Sunday, June 28, 2009

How to prepare for a photography trip?

I thought about this article after finding myself in a “wanting” situation while on the trip many a time . Let me explain what I mean by a wanting situation.

Sometime back we [Suni, Adi and I – the team :-)] went to NYC. On that trip, I had taken only one lens. My Zuiko 18-180mm. This is a general purpose lens and does its job for landscape and monument photography quite decently. However the 2 things I missed during that trip were

  1. Ability to shoot macro – I hadn’t expected that I would have so many macro opportunities in NYC. If you look closely in NYC, especially in summer, you would see that avenues and streets are adorned with beautiful flower pots. Some of the city squares are full of nice flower gardens. But since the 18-180 is not capable of shooting macro, I missed some beautiful opportunities that presented me.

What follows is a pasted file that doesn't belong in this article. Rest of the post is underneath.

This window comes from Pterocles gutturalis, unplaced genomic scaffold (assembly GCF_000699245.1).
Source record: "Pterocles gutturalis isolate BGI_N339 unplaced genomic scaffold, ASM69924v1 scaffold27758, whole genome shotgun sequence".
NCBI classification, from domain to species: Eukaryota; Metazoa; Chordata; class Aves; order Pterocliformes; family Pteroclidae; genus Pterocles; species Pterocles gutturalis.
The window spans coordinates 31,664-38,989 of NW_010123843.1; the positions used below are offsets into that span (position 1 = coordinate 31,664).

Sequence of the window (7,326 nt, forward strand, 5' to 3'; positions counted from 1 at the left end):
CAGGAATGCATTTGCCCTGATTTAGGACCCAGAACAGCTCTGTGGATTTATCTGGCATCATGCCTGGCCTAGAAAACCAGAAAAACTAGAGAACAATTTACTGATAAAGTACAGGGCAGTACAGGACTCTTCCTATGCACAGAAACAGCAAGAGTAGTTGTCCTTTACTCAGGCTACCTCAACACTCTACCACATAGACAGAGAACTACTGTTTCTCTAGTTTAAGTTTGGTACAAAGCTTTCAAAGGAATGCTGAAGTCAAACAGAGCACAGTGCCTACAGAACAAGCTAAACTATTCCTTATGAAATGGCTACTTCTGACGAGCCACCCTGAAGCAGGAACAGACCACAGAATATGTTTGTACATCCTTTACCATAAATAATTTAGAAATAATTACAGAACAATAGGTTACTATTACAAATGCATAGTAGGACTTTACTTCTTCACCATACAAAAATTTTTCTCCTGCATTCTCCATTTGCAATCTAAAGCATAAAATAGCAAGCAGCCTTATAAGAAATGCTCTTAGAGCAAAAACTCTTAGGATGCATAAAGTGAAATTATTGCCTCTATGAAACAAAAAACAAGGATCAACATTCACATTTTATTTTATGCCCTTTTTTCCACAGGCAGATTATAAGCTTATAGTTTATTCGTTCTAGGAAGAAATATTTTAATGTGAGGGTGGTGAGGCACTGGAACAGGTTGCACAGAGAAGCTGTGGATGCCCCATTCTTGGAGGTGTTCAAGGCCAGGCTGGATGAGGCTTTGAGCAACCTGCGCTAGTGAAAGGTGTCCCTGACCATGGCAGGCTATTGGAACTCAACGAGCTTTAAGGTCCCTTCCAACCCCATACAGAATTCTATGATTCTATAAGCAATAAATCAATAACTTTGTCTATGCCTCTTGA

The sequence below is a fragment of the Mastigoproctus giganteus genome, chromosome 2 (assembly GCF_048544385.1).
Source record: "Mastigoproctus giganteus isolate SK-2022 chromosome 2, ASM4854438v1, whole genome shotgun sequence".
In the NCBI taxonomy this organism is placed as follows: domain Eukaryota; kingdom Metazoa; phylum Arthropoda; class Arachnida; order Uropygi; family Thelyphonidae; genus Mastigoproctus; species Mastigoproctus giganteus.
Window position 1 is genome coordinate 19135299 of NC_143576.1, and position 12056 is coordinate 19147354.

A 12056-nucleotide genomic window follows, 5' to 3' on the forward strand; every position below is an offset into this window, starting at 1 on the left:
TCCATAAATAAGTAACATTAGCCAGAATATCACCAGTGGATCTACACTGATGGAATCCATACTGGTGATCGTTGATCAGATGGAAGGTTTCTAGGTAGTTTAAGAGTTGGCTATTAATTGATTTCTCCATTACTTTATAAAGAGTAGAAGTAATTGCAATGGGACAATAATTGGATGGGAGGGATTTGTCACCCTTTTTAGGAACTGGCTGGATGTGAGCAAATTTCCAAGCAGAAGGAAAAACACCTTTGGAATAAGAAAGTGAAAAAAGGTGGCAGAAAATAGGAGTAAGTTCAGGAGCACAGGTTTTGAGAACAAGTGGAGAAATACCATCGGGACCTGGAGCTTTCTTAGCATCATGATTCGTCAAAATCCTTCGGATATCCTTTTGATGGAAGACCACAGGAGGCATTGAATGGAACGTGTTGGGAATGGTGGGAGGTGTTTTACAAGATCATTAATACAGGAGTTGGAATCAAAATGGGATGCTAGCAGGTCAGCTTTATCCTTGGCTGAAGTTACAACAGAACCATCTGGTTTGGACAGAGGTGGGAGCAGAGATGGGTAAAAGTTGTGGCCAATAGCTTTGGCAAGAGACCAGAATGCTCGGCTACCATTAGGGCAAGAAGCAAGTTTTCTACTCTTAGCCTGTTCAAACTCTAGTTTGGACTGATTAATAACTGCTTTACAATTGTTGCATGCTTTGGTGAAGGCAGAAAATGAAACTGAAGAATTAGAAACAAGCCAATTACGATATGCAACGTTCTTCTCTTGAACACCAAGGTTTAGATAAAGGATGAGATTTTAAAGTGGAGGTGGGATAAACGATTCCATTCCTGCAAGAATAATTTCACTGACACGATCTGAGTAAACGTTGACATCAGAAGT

2. Ability to shoot wide – Although I knew I would be shooting Brooklyn bridge, I realized that my panoramas would have come out much better if I had a wider lens. The least I could go on the  lens was 18mm on a four-third, which is equivalent to 36mm on a 35mm format. This was not wide enough.

Apart from above mentioned issues, I would point out some common oversights that we make because of time constraint and pressure of planning a trip. We tend to overlook some of the pitfalls that could be pretty easy to avoid otherwise. This is my attempt to set basic rules for preparing for a trip. Hopefully,  this will help me in future.